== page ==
As many of you in the WordPress community know, this month’s GPL argument is about the cforms II plugin. A discussion has ensued on how it is not GPL-compatible and should be removed from the repository.
I was going to sit this song and dance out, but I felt compelled to join in after reading through the comments on this post. It sickens me that people in the WordPress community would behave the way they have in those comments. I would not have had the same self-restraint Philip (King Rat) has shown toward those leaving nasty comments.
Oliver Seidel released the cforms II plugin on the WordPress Plugin Repository. Plugins in this repository must be compatible with the GPL. His plugin was not licensed with a GPL-compatible license. Someone ratted him out (sorry, I simply had to use that word). The plugin was pulled, but I’m not sure if it was Oliver or the team at WordPress.org that pulled it.
From all indications, this is the most popular form mail plugin for WordPress (never used it myself).
Quite a few people were angry at King Rat for making this announcement on his blog and have behaved like uncivilized adolescents in his comments section.
Do all plugins for WordPress have to be GPL compatible?
That’s not really the issue here. Any argument made either way is trivial within the scope of this discussion.
I believe Oliver can do whatever he wants on his own site. Release the plugin in any form. But, as for WordPress.org, that’s an entirely different scenario.
Do all plugins at WordPress.org have to be GPL compatible?
Yes. Any argument otherwise is senseless. It is clearly stated in the rules, which is kind of hard to miss since it’s the first one:
1. Your plugin must be GPL Compatible.
No matter what license you throw on your plugin, by releasing it there, you’ve asserted that your plugin is compatible with the GPL. I wouldn’t be surprised to see a great purging of the plugin repository as we’ve recently seen with themes.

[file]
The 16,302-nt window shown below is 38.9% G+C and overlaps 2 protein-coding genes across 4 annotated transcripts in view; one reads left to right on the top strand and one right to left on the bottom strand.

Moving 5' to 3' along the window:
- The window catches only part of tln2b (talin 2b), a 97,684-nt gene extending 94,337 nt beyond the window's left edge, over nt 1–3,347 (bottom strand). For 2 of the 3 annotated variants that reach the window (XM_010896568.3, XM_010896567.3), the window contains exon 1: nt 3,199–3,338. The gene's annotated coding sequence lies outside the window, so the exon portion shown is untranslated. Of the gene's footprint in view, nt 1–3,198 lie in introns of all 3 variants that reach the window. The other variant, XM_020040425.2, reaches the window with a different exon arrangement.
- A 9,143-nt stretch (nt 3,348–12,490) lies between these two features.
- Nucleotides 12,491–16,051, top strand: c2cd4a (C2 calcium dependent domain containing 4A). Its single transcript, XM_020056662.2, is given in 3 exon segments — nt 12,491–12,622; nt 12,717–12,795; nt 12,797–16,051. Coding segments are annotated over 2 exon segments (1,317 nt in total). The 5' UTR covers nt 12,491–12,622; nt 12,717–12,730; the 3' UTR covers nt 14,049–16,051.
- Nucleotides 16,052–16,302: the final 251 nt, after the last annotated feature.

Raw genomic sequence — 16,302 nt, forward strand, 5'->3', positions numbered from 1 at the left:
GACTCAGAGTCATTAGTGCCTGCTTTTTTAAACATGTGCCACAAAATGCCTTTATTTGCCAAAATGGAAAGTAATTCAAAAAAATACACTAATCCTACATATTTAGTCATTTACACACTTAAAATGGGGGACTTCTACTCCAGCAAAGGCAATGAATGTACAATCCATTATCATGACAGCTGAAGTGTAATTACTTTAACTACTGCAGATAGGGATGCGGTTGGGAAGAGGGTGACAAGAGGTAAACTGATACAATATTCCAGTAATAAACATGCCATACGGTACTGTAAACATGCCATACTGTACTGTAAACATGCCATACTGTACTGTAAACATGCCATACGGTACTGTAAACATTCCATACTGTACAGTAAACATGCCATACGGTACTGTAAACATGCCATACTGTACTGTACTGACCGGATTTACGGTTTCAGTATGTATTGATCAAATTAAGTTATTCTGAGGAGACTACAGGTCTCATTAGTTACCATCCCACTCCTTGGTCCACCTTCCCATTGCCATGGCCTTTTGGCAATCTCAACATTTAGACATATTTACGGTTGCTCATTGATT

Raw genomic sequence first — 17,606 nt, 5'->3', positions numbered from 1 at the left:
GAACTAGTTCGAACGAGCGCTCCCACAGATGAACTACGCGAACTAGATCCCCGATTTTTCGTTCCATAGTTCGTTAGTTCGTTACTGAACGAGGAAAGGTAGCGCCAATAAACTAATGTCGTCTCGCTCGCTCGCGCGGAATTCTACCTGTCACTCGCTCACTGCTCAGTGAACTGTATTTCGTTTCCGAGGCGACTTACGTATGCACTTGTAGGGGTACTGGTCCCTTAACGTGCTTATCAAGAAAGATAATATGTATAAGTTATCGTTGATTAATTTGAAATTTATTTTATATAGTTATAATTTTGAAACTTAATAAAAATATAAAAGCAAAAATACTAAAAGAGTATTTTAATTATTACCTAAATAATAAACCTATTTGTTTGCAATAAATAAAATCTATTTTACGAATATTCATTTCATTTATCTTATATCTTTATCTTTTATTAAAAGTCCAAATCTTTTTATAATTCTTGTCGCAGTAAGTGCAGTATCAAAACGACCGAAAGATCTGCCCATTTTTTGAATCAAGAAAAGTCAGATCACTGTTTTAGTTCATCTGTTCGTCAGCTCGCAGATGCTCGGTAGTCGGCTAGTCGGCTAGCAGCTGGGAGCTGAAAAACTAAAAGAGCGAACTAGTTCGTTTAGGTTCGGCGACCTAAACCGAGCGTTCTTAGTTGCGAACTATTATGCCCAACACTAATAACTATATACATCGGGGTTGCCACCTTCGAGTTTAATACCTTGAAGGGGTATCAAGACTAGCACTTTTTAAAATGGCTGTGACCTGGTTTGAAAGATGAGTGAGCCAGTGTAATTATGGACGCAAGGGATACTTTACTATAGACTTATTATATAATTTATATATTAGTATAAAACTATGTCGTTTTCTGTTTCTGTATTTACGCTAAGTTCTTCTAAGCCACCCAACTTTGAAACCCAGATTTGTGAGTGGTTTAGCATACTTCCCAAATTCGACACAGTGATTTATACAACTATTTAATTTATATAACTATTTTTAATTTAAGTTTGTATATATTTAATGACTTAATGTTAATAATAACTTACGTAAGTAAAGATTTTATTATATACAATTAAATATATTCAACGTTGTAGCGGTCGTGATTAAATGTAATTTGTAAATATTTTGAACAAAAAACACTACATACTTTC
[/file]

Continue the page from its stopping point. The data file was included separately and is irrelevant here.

On Return True, the author of cForms II – The GPL Rat Strikes asks:
Should GPL compatibility [be] put before the popularity & usefulness of a plugin?
To answer this question quite simply — yes. As long as we’re talking about WordPress.org, the answer is yes. No one is above the system.
Why defend King Rat?
Well, I’m disappointed that people have behaved the way they have in his comments section, calling him a nobody, telling him that he will be shunned by the WordPress community. I’m here to say they’re wrong.
I’m not sure how many people his blog reach, but I know mine gets to a few people. So, I’m willing to put whatever popularity my blog has on the line here — call me a rat or whatever names you can come up with. I am part of the WordPress community and will back that community and any rules implemented on WordPress.org.
Whether King Rat should’ve openly posted what he did might be debatable to you, but think about this: It’s his blog. Does he go to your blog and tell you what you can post?
I’d also like to invite you to read his followup post, Truly Great Insults, in which he has openly asked people to come up with better insults in a contest.
I don’t want to say anything bad about Oliver or the plugin. That’s not the point of this post. The cforms II plugin seems to be a great plugin by most accounts. I don’t care how he releases his plugins.
If he (or anyone) wants them on WordPress.org, they must follow the rules. Oliver has announced that the plugin will be released under the GPL though:
With version 10.2 cforms will be 100% GPL compliant, why the “change” in direction? Because of the few of you, who do respect the effort that went into this plugin.
Be nice to people when you visit their blog
A little civility never hurt anyone.
If you don’t like what someone has to say on his or her blog, then at least be nice about the way you disagree. If you can’t do that, then take your uncivilized behavior to your own blog. Post what you want. Flame someone. You have permission to say what you want.
We do have these things called trackbacks and pingbacks nowadays.